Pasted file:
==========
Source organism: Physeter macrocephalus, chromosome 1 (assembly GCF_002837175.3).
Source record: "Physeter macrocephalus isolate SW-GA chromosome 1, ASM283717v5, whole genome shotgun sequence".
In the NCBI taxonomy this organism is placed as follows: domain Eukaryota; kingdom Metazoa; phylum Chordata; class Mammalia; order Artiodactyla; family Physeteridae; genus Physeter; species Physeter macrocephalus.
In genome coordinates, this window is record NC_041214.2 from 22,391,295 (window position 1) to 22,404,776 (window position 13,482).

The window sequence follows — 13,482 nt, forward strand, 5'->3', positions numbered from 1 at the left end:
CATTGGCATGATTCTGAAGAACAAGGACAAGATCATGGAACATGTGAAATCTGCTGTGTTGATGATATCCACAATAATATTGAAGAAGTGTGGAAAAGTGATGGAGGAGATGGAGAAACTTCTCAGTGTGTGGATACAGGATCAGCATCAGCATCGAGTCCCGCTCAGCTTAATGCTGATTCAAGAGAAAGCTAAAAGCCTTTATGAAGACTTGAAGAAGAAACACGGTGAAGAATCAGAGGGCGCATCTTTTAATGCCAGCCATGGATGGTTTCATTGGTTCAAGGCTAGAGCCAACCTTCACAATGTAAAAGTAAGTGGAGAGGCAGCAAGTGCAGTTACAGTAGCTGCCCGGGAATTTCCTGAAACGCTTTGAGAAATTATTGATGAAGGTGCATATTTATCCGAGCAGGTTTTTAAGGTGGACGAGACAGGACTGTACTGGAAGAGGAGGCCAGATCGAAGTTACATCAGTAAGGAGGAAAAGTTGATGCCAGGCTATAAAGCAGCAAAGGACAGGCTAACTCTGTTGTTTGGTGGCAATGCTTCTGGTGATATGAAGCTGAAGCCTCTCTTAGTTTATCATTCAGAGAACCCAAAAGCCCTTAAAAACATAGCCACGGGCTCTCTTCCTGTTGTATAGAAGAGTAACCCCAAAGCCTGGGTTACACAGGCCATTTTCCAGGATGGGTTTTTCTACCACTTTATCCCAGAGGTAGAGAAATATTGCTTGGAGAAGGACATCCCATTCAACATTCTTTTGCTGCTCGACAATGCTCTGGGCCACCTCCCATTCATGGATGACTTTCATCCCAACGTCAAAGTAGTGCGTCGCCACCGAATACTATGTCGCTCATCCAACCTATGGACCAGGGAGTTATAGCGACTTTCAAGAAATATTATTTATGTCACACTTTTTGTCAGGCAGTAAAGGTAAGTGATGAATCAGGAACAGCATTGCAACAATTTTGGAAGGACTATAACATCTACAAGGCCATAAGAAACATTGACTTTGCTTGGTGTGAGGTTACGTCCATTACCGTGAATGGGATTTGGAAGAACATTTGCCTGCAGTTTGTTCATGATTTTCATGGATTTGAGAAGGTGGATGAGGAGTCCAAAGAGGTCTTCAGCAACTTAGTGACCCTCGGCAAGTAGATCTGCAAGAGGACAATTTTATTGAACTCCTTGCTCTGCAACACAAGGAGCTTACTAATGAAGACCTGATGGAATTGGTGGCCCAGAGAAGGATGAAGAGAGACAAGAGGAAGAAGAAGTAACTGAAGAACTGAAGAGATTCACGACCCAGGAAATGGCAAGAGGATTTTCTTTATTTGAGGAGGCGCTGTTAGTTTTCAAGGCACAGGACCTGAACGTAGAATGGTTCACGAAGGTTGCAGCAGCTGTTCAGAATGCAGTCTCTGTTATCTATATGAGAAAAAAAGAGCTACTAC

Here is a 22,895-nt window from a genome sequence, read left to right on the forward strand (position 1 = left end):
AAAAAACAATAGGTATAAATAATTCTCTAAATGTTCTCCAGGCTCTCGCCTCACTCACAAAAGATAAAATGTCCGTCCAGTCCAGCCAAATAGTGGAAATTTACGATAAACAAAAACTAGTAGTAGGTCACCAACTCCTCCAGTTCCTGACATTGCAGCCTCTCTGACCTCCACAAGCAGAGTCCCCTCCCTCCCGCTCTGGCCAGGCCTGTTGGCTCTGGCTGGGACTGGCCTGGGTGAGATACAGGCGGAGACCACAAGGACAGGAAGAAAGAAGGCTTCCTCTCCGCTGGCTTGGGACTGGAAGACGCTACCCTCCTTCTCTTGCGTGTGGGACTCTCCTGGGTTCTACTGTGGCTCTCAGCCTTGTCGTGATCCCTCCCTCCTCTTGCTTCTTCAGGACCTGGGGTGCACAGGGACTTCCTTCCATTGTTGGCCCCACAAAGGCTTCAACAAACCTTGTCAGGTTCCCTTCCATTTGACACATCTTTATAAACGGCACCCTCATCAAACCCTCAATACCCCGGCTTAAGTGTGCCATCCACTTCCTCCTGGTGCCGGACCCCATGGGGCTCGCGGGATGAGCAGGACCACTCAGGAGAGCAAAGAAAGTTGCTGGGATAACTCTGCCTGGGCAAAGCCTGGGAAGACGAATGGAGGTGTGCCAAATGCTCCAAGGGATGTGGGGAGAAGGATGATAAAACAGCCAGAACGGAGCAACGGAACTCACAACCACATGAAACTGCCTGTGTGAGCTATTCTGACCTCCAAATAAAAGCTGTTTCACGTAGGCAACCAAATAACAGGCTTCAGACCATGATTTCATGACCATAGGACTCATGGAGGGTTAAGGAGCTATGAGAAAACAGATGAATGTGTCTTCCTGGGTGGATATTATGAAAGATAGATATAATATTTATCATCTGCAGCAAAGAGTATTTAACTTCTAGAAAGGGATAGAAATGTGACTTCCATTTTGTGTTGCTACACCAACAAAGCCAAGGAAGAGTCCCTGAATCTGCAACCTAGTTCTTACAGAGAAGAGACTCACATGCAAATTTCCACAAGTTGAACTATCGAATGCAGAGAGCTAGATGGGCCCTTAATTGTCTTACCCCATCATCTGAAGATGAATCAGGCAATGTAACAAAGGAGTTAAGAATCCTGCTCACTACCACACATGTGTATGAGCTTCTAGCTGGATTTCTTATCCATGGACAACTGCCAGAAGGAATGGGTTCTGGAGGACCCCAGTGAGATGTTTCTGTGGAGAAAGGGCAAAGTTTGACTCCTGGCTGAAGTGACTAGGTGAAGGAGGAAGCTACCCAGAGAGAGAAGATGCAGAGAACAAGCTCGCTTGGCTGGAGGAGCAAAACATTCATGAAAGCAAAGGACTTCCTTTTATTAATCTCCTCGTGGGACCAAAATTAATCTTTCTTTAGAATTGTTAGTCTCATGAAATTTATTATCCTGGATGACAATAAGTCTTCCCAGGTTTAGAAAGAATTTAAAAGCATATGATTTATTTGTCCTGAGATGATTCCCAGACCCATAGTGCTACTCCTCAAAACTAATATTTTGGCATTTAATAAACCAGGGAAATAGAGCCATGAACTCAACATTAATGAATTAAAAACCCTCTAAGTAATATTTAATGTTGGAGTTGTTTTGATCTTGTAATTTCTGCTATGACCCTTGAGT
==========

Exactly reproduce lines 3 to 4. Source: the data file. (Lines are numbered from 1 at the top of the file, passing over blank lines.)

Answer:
In the NCBI taxonomy this organism is placed as follows: domain Eukaryota; kingdom Metazoa; phylum Chordata; class Mammalia; order Artiodactyla; family Physeteridae; genus Physeter; species Physeter macrocephalus.
In genome coordinates, this window is record NC_041214.2 from 22,391,295 (window position 1) to 22,404,776 (window position 13,482).